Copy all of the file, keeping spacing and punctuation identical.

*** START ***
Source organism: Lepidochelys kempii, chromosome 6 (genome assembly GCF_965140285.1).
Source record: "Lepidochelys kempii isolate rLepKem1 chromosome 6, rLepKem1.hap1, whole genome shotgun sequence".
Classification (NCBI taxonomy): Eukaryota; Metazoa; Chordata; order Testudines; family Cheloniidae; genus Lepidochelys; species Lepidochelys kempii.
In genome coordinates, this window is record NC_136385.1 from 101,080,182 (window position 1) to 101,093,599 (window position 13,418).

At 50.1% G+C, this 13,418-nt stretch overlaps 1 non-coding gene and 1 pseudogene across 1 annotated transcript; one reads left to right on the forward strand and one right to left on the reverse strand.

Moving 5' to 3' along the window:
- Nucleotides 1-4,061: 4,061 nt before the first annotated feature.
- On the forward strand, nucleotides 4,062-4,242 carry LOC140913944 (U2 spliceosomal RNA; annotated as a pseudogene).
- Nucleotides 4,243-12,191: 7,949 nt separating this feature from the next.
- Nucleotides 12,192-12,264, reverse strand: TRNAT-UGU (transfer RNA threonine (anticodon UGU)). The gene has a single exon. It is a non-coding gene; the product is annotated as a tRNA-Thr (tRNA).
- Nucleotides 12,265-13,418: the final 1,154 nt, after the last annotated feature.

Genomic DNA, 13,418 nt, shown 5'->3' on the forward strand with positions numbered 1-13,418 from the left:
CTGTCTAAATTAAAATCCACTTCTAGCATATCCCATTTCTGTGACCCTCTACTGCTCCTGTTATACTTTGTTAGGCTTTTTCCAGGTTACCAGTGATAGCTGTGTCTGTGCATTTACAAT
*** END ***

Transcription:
Source organism: Lepidochelys kempii, chromosome 6 (genome assembly GCF_965140285.1).
Source record: "Lepidochelys kempii isolate rLepKem1 chromosome 6, rLepKem1.hap1, whole genome shotgun sequence".
Classification (NCBI taxonomy): Eukaryota; Metazoa; Chordata; order Testudines; family Cheloniidae; genus Lepidochelys; species Lepidochelys kempii.
In genome coordinates, this window is record NC_136385.1 from 101,080,182 (window position 1) to 101,093,599 (window position 13,418).

At 50.1% G+C, this 13,418-nt stretch overlaps 1 non-coding gene and 1 pseudogene across 1 annotated transcript; one reads left to right on the forward strand and one right to left on the reverse strand.

Moving 5' to 3' along the window:
- Nucleotides 1-4,061: 4,061 nt before the first annotated feature.
- On the forward strand, nucleotides 4,062-4,242 carry LOC140913944 (U2 spliceosomal RNA; annotated as a pseudogene).
- Nucleotides 4,243-12,191: 7,949 nt separating this feature from the next.
- Nucleotides 12,192-12,264, reverse strand: TRNAT-UGU (transfer RNA threonine (anticodon UGU)). The gene has a single exon. It is a non-coding gene; the product is annotated as a tRNA-Thr (tRNA).
- Nucleotides 12,265-13,418: the final 1,154 nt, after the last annotated feature.

Genomic DNA, 13,418 nt, shown 5'->3' on the forward strand with positions numbered 1-13,418 from the left:
CTGTCTAAATTAAAATCCACTTCTAGCATATCCCATTTCTGTGACCCTCTACTGCTCCTGTTATACTTTGTTAGGCTTTTTCCAGGTTACCAGTGATAGCTGTGTCTGTGCATTTACAAT